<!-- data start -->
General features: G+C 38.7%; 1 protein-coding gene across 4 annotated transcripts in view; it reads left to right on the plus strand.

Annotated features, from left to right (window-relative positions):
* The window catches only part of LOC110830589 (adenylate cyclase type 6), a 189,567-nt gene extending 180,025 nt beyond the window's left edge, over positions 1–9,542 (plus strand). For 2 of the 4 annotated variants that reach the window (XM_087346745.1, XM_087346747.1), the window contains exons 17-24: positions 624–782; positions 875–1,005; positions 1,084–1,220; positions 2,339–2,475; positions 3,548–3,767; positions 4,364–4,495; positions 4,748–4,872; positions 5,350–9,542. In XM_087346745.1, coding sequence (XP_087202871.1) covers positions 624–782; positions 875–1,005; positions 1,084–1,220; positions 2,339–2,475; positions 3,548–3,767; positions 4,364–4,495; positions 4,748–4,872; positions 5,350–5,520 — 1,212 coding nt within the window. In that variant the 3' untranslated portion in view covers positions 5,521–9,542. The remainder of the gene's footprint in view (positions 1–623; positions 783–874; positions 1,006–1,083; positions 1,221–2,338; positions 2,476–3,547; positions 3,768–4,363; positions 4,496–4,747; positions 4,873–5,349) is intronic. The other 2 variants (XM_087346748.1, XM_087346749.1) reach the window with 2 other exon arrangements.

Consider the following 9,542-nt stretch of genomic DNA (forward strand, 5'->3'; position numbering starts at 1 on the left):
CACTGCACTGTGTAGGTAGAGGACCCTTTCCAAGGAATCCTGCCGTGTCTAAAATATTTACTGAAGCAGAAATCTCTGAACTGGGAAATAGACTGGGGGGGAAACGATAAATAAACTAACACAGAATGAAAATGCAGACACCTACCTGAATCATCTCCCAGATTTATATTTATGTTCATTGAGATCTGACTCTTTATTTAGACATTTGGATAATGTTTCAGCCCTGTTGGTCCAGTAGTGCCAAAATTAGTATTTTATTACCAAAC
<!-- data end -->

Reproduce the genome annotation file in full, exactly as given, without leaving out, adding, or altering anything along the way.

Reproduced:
General features: G+C 38.7%; 1 protein-coding gene across 4 annotated transcripts in view; it reads left to right on the plus strand.

Annotated features, from left to right (window-relative positions):
* The window catches only part of LOC110830589 (adenylate cyclase type 6), a 189,567-nt gene extending 180,025 nt beyond the window's left edge, over positions 1–9,542 (plus strand). For 2 of the 4 annotated variants that reach the window (XM_087346745.1, XM_087346747.1), the window contains exons 17-24: positions 624–782; positions 875–1,005; positions 1,084–1,220; positions 2,339–2,475; positions 3,548–3,767; positions 4,364–4,495; positions 4,748–4,872; positions 5,350–9,542. In XM_087346745.1, coding sequence (XP_087202871.1) covers positions 624–782; positions 875–1,005; positions 1,084–1,220; positions 2,339–2,475; positions 3,548–3,767; positions 4,364–4,495; positions 4,748–4,872; positions 5,350–5,520 — 1,212 coding nt within the window. In that variant the 3' untranslated portion in view covers positions 5,521–9,542. The remainder of the gene's footprint in view (positions 1–623; positions 783–874; positions 1,006–1,083; positions 1,221–2,338; positions 2,476–3,547; positions 3,768–4,363; positions 4,496–4,747; positions 4,873–5,349) is intronic. The other 2 variants (XM_087346748.1, XM_087346749.1) reach the window with 2 other exon arrangements.

Consider the following 9,542-nt stretch of genomic DNA (forward strand, 5'->3'; position numbering starts at 1 on the left):
CACTGCACTGTGTAGGTAGAGGACCCTTTCCAAGGAATCCTGCCGTGTCTAAAATATTTACTGAAGCAGAAATCTCTGAACTGGGAAATAGACTGGGGGGGAAACGATAAATAAACTAACACAGAATGAAAATGCAGACACCTACCTGAATCATCTCCCAGATTTATATTTATGTTCATTGAGATCTGACTCTTTATTTAGACATTTGGATAATGTTTCAGCCCTGTTGGTCCAGTAGTGCCAAAATTAGTATTTTATTACCAAAC